----- Original Message -----
From: "Peter Schuller" <[EMAIL PROTECTED]>
To: "Matthew Emmerton" <[EMAIL PROTECTED]>
Sent: Tuesday, March 23, 2004 15:54
Subject: Re: disconnecting keyboard: big trouble !?!

> On Tuesday 23 March 2004 19.44, Matthew Emmerton wrote:
> > FreeBSD should not be working around user's bad practices.
> > It has *always* been a bad idea to hot-plug PS/2 peripherals, and
> > until USB is the norm, will continue to be the case.
> Again I've never heard of anyone running into any kind of problems
due to
> this. And someone else recently posted about not being able to find
> conclusive information on this info at all while googling. So really
I don't
> consider it bad practice at all, since I have never heard of a
failure, nor
> seen any concrete evidence why it would actually be bad.
> --
> / Peter Schuller, InfiDyne Technologies HB


I wasn't to post further to this to the list as it is not FreeBSD
related, but it seems to be of community interest.
Why is PS/2 different from USB? Leaving aside the different physical
and electronic designs, the USB spec calls for hotplugging, and the
PS/2 spec doesn't. The PS/2 IO spec, written in 1986-87 as part of
IBM's Micro Channel architecture, doesn't mention hotplugging all. It
probably never occurred to the original engineers that someone would
try it. (Ever see a spark when plugging something into a wall socket?)
Interestingly, every operating system I've used since PS/2 came on the
market either had no way to detect a PS/2 device was hotplugged, or it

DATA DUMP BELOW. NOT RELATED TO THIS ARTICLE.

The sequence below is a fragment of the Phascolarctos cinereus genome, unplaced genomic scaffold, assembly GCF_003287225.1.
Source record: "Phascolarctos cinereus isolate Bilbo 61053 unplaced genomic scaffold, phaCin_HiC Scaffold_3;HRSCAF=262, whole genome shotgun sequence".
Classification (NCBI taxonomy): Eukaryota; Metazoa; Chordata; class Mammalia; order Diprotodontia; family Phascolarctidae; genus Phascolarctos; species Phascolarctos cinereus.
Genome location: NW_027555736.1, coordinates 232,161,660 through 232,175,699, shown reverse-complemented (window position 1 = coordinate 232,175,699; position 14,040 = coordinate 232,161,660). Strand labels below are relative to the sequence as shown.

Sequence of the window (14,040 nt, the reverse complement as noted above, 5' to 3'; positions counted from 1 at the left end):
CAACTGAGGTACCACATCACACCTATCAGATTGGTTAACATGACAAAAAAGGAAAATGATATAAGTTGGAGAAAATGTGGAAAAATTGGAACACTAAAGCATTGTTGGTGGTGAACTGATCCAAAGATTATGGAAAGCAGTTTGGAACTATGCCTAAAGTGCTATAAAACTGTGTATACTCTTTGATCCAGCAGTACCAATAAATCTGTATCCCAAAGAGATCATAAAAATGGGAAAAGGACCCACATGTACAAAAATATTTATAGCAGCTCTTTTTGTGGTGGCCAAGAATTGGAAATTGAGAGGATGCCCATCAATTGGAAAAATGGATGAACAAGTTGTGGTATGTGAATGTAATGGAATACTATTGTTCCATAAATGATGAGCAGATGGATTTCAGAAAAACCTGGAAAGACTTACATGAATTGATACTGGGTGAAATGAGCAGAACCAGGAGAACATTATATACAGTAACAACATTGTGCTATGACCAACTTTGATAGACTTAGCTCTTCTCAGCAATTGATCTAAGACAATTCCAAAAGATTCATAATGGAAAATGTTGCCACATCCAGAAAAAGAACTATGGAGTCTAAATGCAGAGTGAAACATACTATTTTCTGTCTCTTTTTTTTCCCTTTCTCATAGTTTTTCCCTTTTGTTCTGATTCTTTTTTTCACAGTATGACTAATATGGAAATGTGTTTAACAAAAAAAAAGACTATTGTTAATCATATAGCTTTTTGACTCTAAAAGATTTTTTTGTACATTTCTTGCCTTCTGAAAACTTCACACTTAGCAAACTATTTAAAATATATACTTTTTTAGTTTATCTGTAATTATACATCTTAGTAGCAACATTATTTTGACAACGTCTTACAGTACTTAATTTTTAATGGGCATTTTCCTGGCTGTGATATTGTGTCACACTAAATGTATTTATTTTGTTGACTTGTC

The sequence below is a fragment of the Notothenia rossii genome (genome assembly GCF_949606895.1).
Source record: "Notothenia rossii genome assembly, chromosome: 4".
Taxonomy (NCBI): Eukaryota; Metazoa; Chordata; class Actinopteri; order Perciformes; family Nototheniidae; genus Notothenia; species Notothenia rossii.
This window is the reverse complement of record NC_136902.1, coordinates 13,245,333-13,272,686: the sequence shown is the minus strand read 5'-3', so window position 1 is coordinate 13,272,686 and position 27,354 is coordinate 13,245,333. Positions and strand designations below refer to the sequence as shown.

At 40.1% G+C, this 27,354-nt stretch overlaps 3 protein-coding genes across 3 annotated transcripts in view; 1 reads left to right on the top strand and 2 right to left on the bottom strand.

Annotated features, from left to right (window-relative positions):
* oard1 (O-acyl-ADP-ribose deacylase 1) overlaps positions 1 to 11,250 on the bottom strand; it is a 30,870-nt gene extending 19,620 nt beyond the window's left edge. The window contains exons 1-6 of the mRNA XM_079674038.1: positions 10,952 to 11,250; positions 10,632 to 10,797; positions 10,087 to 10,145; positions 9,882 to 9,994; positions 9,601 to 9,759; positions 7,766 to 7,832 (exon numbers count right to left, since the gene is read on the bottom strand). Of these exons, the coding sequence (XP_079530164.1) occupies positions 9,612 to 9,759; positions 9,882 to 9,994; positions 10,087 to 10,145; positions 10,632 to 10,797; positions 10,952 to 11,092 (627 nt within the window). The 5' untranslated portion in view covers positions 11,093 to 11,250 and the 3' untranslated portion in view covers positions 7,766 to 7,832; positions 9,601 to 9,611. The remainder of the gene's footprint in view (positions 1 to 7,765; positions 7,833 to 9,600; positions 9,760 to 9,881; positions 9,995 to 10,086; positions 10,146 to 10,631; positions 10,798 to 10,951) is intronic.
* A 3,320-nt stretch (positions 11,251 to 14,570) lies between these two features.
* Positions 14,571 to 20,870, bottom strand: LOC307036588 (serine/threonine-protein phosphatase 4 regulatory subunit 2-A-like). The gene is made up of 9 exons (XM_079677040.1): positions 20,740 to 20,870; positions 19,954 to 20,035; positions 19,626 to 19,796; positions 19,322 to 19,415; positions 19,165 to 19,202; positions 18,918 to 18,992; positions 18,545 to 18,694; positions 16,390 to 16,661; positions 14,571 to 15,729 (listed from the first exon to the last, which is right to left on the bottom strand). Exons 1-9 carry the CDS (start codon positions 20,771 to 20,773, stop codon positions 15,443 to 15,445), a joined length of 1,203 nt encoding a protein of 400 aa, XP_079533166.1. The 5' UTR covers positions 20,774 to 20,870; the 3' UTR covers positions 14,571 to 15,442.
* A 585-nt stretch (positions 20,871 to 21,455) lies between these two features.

was disabled by default. I believe that's for a reason.
As always, whenever there is a blank spot in a spec, different
companies fill it in differently, so too with PS/2 controllers. Here
is what I have witnessed first-hand happen when hotplugging: works
perfectly, fails to recognize the keyboard without power cycling,
fails to recognize both the keyboard and mouse because they were in
the "wrong" ports, and of course blows the MB.  Also, just because it
worked on one particular MB, don't assume that make and model is
"safe." As I commented off-list, a likely scenario is Brand X buys its
components from various suppliers that have various brands with
various models within brands with various revisions within models;
each of which may or may not support hotplugging.
Ultimately, the question is, what will the particular controller on
the motherboard in the box in front of you do when you hotplug it? Two
methods exist for finding out: the smoke test (pull the plugs, put
them back in, wait for smoke) and o-scoping the ports. Because I don't
care for smoke tests and don't usually have a scope handy, I power
down. Is it a hassle? Oh yeah, but not as big a hassle as replacing a
MB in a box at a colo or datacenter or my desk at home, for that
For those with a perverse sense of humor, IBM has "extended" the PS/2
spec for optical mice, etc. but has not added hotplugging. The
perverse part? You can hotplug some of their product lines. But you
didn't hear that from me ;).



[EMAIL PROTECTED] mailing list
To unsubscribe, send any mail to "[EMAIL PROTECTED]"

Reply via email to